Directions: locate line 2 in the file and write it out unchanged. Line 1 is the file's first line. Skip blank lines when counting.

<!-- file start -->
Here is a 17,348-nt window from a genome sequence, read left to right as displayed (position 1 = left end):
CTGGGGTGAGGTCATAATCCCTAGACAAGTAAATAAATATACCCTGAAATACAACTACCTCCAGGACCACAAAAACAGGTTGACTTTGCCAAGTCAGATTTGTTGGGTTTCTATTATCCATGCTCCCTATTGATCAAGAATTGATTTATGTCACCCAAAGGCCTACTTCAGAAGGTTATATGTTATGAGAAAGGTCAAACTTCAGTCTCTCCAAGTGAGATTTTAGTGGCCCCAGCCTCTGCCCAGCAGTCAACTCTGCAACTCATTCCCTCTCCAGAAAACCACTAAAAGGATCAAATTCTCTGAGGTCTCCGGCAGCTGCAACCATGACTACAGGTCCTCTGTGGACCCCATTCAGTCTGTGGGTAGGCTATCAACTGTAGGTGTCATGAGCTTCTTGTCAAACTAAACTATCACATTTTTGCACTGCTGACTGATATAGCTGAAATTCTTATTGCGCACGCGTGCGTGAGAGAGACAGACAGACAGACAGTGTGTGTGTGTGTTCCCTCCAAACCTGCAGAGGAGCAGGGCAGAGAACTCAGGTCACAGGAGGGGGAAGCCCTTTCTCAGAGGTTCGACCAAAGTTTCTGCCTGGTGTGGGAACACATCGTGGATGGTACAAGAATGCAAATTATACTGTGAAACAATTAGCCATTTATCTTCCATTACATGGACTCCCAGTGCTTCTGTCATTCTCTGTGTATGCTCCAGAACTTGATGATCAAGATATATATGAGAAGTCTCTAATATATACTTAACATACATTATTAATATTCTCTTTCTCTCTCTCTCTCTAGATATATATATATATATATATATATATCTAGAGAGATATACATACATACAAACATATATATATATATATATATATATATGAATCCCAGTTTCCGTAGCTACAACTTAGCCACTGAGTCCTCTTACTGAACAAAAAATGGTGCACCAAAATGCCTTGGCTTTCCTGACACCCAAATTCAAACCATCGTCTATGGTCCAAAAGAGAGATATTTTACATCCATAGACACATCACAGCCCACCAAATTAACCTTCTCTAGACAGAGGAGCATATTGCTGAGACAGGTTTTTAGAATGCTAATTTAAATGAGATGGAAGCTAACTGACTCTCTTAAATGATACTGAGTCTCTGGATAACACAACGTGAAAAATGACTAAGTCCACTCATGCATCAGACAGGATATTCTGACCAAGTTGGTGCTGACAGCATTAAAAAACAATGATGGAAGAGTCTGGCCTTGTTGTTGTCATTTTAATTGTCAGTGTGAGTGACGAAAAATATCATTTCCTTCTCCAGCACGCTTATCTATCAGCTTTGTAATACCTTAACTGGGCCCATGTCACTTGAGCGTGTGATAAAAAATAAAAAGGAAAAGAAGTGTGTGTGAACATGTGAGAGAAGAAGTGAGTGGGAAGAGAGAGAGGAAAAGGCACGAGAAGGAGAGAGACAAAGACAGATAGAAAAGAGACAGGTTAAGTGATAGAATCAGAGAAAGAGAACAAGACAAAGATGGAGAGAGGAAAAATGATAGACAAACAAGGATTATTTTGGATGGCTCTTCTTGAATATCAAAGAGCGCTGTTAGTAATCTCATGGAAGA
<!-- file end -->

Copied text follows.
CTGGGGTGAGGTCATAATCCCTAGACAAGTAAATAAATATACCCTGAAATACAACTACCTCCAGGACCACAAAAACAGGTTGACTTTGCCAAGTCAGATTTGTTGGGTTTCTATTATCCATGCTCCCTATTGATCAAGAATTGATTTATGTCACCCAAAGGCCTACTTCAGAAGGTTATATGTTATGAGAAAGGTCAAACTTCAGTCTCTCCAAGTGAGATTTTAGTGGCCCCAGCCTCTGCCCAGCAGTCAACTCTGCAACTCATTCCCTCTCCAGAAAACCACTAAAAGGATCAAATTCTCTGAGGTCTCCGGCAGCTGCAACCATGACTACAGGTCCTCTGTGGACCCCATTCAGTCTGTGGGTAGGCTATCAACTGTAGGTGTCATGAGCTTCTTGTCAAACTAAACTATCACATTTTTGCACTGCTGACTGATATAGCTGAAATTCTTATTGCGCACGCGTGCGTGAGAGAGACAGACAGACAGACAGTGTGTGTGTGTGTTCCCTCCAAACCTGCAGAGGAGCAGGGCAGAGAACTCAGGTCACAGGAGGGGGAAGCCCTTTCTCAGAGGTTCGACCAAAGTTTCTGCCTGGTGTGGGAACACATCGTGGATGGTACAAGAATGCAAATTATACTGTGAAACAATTAGCCATTTATCTTCCATTACATGGACTCCCAGTGCTTCTGTCATTCTCTGTGTATGCTCCAGAACTTGATGATCAAGATATATATGAGAAGTCTCTAATATATACTTAACATACATTATTAATATTCTCTTTCTCTCTCTCTCTCTAGATATATATATATATATATATATATATCTAGAGAGATATACATACATACAAACATATATATATATATATATATATATATGAATCCCAGTTTCCGTAGCTACAACTTAGCCACTGAGTCCTCTTACTGAACAAAAAATGGTGCACCAAAATGCCTTGGCTTTCCTGACACCCAAATTCAAACCATCGTCTATGGTCCAAAAGAGAGATATTTTACATCCATAGACACATCACAGCCCACCAAATTAACCTTCTCTAGACAGAGGAGCATATTGCTGAGACAGGTTTTTAGAATGCTAATTTAAATGAGATGGAAGCTAACTGACTCTCTTAAATGATACTGAGTCTCTGGATAACACAACGTGAAAAATGACTAAGTCCACTCATGCATCAGACAGGATATTCTGACCAAGTTGGTGCTGACAGCATTAAAAAACAATGATGGAAGAGTCTGGCCTTGTTGTTGTCATTTTAATTGTCAGTGTGAGTGACGAAAAATATCATTTCCTTCTCCAGCACGCTTATCTATCAGCTTTGTAATACCTTAACTGGGCCCATGTCACTTGAGCGTGTGATAAAAAATAAAAAGGAAAAGAAGTGTGTGTGAACATGTGAGAGAAGAAGTGAGTGGGAAGAGAGAGAGGAAAAGGCACGAGAAGGAGAGAGACAAAGACAGATAGAAAAGAGACAGGTTAAGTGATAGAATCAGAGAAAGAGAACAAGACAAAGATGGAGAGAGGAAAAATGATAGACAAACAAGGATTATTTTGGATGGCTCTTCTTGAATATCAAAGAGCGCTGTTAGTAATCTCATGGAAGA